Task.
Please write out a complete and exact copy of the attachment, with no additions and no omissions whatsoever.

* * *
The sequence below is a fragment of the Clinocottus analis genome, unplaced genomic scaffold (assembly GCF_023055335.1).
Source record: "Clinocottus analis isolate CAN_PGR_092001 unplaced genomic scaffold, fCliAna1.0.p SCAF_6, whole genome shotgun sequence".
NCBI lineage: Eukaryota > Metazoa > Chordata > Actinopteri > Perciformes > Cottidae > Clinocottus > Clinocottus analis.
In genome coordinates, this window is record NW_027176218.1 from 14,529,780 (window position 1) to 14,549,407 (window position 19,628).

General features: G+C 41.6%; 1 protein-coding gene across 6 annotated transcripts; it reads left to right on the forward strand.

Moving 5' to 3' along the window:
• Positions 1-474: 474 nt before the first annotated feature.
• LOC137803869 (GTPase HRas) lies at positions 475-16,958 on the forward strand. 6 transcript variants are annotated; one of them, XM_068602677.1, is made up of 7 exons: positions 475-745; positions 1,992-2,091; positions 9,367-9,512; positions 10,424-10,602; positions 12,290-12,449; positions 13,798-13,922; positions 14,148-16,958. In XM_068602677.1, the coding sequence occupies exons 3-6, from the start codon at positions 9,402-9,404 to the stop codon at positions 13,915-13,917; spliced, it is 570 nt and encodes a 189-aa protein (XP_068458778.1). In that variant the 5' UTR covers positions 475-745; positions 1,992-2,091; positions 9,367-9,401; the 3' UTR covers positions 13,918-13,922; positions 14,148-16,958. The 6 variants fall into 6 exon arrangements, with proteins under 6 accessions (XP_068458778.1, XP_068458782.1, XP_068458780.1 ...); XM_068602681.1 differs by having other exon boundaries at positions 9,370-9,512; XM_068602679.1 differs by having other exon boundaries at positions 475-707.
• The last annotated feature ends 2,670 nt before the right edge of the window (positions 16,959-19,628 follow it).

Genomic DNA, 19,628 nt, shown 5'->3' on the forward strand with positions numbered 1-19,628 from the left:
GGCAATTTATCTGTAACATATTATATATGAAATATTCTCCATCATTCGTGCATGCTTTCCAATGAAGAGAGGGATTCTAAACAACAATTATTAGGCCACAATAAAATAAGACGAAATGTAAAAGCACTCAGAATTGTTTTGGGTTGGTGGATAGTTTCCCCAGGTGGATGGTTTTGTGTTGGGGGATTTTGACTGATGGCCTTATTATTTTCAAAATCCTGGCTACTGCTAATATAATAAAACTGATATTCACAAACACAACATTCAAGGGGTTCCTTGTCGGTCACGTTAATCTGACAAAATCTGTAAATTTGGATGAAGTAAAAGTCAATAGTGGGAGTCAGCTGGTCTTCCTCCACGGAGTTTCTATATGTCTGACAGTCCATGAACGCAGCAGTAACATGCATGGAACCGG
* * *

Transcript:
The sequence below is a fragment of the Clinocottus analis genome, unplaced genomic scaffold (assembly GCF_023055335.1).
Source record: "Clinocottus analis isolate CAN_PGR_092001 unplaced genomic scaffold, fCliAna1.0.p SCAF_6, whole genome shotgun sequence".
NCBI lineage: Eukaryota > Metazoa > Chordata > Actinopteri > Perciformes > Cottidae > Clinocottus > Clinocottus analis.
In genome coordinates, this window is record NW_027176218.1 from 14,529,780 (window position 1) to 14,549,407 (window position 19,628).

General features: G+C 41.6%; 1 protein-coding gene across 6 annotated transcripts; it reads left to right on the forward strand.

Moving 5' to 3' along the window:
• Positions 1-474: 474 nt before the first annotated feature.
• LOC137803869 (GTPase HRas) lies at positions 475-16,958 on the forward strand. 6 transcript variants are annotated; one of them, XM_068602677.1, is made up of 7 exons: positions 475-745; positions 1,992-2,091; positions 9,367-9,512; positions 10,424-10,602; positions 12,290-12,449; positions 13,798-13,922; positions 14,148-16,958. In XM_068602677.1, the coding sequence occupies exons 3-6, from the start codon at positions 9,402-9,404 to the stop codon at positions 13,915-13,917; spliced, it is 570 nt and encodes a 189-aa protein (XP_068458778.1). In that variant the 5' UTR covers positions 475-745; positions 1,992-2,091; positions 9,367-9,401; the 3' UTR covers positions 13,918-13,922; positions 14,148-16,958. The 6 variants fall into 6 exon arrangements, with proteins under 6 accessions (XP_068458778.1, XP_068458782.1, XP_068458780.1 ...); XM_068602681.1 differs by having other exon boundaries at positions 9,370-9,512; XM_068602679.1 differs by having other exon boundaries at positions 475-707.
• The last annotated feature ends 2,670 nt before the right edge of the window (positions 16,959-19,628 follow it).

Genomic DNA, 19,628 nt, shown 5'->3' on the forward strand with positions numbered 1-19,628 from the left:
GGCAATTTATCTGTAACATATTATATATGAAATATTCTCCATCATTCGTGCATGCTTTCCAATGAAGAGAGGGATTCTAAACAACAATTATTAGGCCACAATAAAATAAGACGAAATGTAAAAGCACTCAGAATTGTTTTGGGTTGGTGGATAGTTTCCCCAGGTGGATGGTTTTGTGTTGGGGGATTTTGACTGATGGCCTTATTATTTTCAAAATCCTGGCTACTGCTAATATAATAAAACTGATATTCACAAACACAACATTCAAGGGGTTCCTTGTCGGTCACGTTAATCTGACAAAATCTGTAAATTTGGATGAAGTAAAAGTCAATAGTGGGAGTCAGCTGGTCTTCCTCCACGGAGTTTCTATATGTCTGACAGTCCATGAACGCAGCAGTAACATGCATGGAACCGG